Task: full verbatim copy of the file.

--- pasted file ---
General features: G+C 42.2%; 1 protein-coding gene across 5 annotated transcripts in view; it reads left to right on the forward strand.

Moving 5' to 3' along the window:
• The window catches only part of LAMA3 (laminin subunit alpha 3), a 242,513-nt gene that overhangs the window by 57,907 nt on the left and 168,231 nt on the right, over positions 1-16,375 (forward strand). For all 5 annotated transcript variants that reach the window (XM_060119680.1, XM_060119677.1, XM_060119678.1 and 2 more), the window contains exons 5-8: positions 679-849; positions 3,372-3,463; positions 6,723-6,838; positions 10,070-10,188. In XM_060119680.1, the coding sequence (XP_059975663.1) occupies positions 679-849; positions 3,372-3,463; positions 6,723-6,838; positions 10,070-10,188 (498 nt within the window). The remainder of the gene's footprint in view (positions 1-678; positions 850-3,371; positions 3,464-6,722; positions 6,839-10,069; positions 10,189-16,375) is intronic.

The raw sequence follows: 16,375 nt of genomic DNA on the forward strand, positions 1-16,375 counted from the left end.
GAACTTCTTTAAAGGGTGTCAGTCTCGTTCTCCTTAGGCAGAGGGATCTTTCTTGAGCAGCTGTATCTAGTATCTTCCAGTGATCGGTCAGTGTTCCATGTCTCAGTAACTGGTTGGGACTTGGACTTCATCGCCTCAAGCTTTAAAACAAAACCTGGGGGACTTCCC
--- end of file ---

General features: G+C 42.2%; 1 protein-coding gene across 5 annotated transcripts in view; it reads left to right on the forward strand.

Moving 5' to 3' along the window:
• The window catches only part of LAMA3 (laminin subunit alpha 3), a 242,513-nt gene that overhangs the window by 57,907 nt on the left and 168,231 nt on the right, over positions 1-16,375 (forward strand). For all 5 annotated transcript variants that reach the window (XM_060119680.1, XM_060119677.1, XM_060119678.1 and 2 more), the window contains exons 5-8: positions 679-849; positions 3,372-3,463; positions 6,723-6,838; positions 10,070-10,188. In XM_060119680.1, the coding sequence (XP_059975663.1) occupies positions 679-849; positions 3,372-3,463; positions 6,723-6,838; positions 10,070-10,188 (498 nt within the window). The remainder of the gene's footprint in view (positions 1-678; positions 850-3,371; positions 3,464-6,722; positions 6,839-10,069; positions 10,189-16,375) is intronic.

The raw sequence follows: 16,375 nt of genomic DNA on the forward strand, positions 1-16,375 counted from the left end.
GAACTTCTTTAAAGGGTGTCAGTCTCGTTCTCCTTAGGCAGAGGGATCTTTCTTGAGCAGCTGTATCTAGTATCTTCCAGTGATCGGTCAGTGTTCCATGTCTCAGTAACTGGTTGGGACTTGGACTTCATCGCCTCAAGCTTTAAAACAAAACCTGGGGGACTTCCC